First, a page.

The bottom line is the usual problem with such dicta: People can stipulate absolute rules about the elements of craft, but none of these remotely apply to one iota of those aspects of writing that are elements other than craft. Things like, you know, creativity, inspiration, imagination. All too often the short sentence rule gets applied wrongly, as a way of forcing conformity rather than of supporting imaginative leaps.

I say this as a writer who believes that compression is almost always better than not, as a writer who prefers concision to overwriting. It's really easy to overwrite. In college, the hardest papers to write were one-page papers; ten page papers are a lot easier to write. So, I do feel that concision and compression are good things to know. But as always there are exceptions.

People always stereotype Hemingway as being a short-sentence writer. And he did write short sentences. And he also wrote very long run-on sentences with almost no punctuation, sometimes alternating them with shorter punctuated sentences. The point is as John says: Do what's appropriate for the piece of writing at hand. Make the style match the content, so they're complementary rather than in conflict.

BTW, check out The Blog of Henry David Thoreau:

http://blogthoreau.blogspot.com/

 
At 11:39 PM, Blogger John Ettorre said...

It is indeed good to learn all the rules of the road before breaking them. Then you're breaking them for good reasons, and with some deliberation. As for that HDT blog, I recall learning about that from you way back when. What a great idea that was.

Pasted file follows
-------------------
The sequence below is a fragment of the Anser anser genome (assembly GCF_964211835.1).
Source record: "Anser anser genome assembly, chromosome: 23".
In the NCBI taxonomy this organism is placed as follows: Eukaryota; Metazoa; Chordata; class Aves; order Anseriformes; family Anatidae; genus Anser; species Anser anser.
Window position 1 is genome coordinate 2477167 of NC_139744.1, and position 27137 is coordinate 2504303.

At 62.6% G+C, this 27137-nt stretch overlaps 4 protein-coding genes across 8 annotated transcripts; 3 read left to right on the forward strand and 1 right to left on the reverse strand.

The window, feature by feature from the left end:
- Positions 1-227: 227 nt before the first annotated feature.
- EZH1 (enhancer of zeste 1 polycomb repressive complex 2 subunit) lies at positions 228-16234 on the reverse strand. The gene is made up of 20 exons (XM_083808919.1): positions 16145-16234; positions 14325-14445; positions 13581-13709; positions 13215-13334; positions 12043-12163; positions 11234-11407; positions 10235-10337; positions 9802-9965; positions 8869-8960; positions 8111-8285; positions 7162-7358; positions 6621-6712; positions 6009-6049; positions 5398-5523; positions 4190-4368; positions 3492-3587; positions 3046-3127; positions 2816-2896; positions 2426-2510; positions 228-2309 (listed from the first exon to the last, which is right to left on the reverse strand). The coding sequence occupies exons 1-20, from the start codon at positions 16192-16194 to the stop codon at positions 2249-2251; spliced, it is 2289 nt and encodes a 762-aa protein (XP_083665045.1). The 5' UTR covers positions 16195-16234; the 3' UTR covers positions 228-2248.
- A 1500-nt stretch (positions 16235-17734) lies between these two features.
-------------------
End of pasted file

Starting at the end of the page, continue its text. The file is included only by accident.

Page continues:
At 8:18 AM, Blogger Pat Washington said...

Ugh...just spent a bunch of time posting here and the post disappeared. So sad. Will have to return later. :(

 
At 9:36 AM, Blogger John Ettorre said...

God, I hate when that happens. It can drive you nuts to think about the wasted time. Sorry, Pat. Please come back when it's convenient.

 
At 12:12 PM, Blogger Art Durkee said...

Well, actually, I have very mixed feelings about "learning all the rules before you break them." That's another "rule" itself that I question. I think it's true a lot of the time, but I've seen some brilliant exceptions, who, out of "ignorance" broke completely new ground. I think that we can channel minds into grooves far too easily, and then block off possibilities. I also think that one has to UN-learn the rules, which can be as lengthy a process.

My recommendation has always been: Be suspicious of rules, but read what works and learn from the reading. It's an autodidact's viewpoint, I acknowledge, rather than a teacher's viewpoint.

I think learning the rules helps prevent certain stereotypical stumbles. But I think the rules should always be shown to have exceptions, even from day one. I tell people, maybe you're not ready yet to break the rules, but know that you can, and that it can work. Rules, after all, are consensus-manufactured habits-of-thoughts that are ultimately arbitrary rather than organically-grown. At least, most of the time.

"Do I contradict myself? Well, then I contradict myself." (sayeth Walt W.)

 
At 12:16 PM, Blogger John Ettorre said...

I meant to put the word "rules" in quotes the last time, which addresses much of your point, or rather might have partially pre-empted it. And face it, Art, you're an anarchist!

 
At 1:02 PM, Blogger Art Durkee said...

Am not! Well, okay, am. But in the same way Thoreau was.

 
At 1:08 PM, Blogger John Ettorre said...

Yes, that's the context in which I was using that word (not the way it's been bastardized by the right as a bomb-throwing crazy person). And hell, what's more honorable than the Thoreau tradition in this country? I've yet to meet the person who doesn't at least respect his contributions, if not admire or idolize him.

 
At 3:19 AM, Blogger merlie said...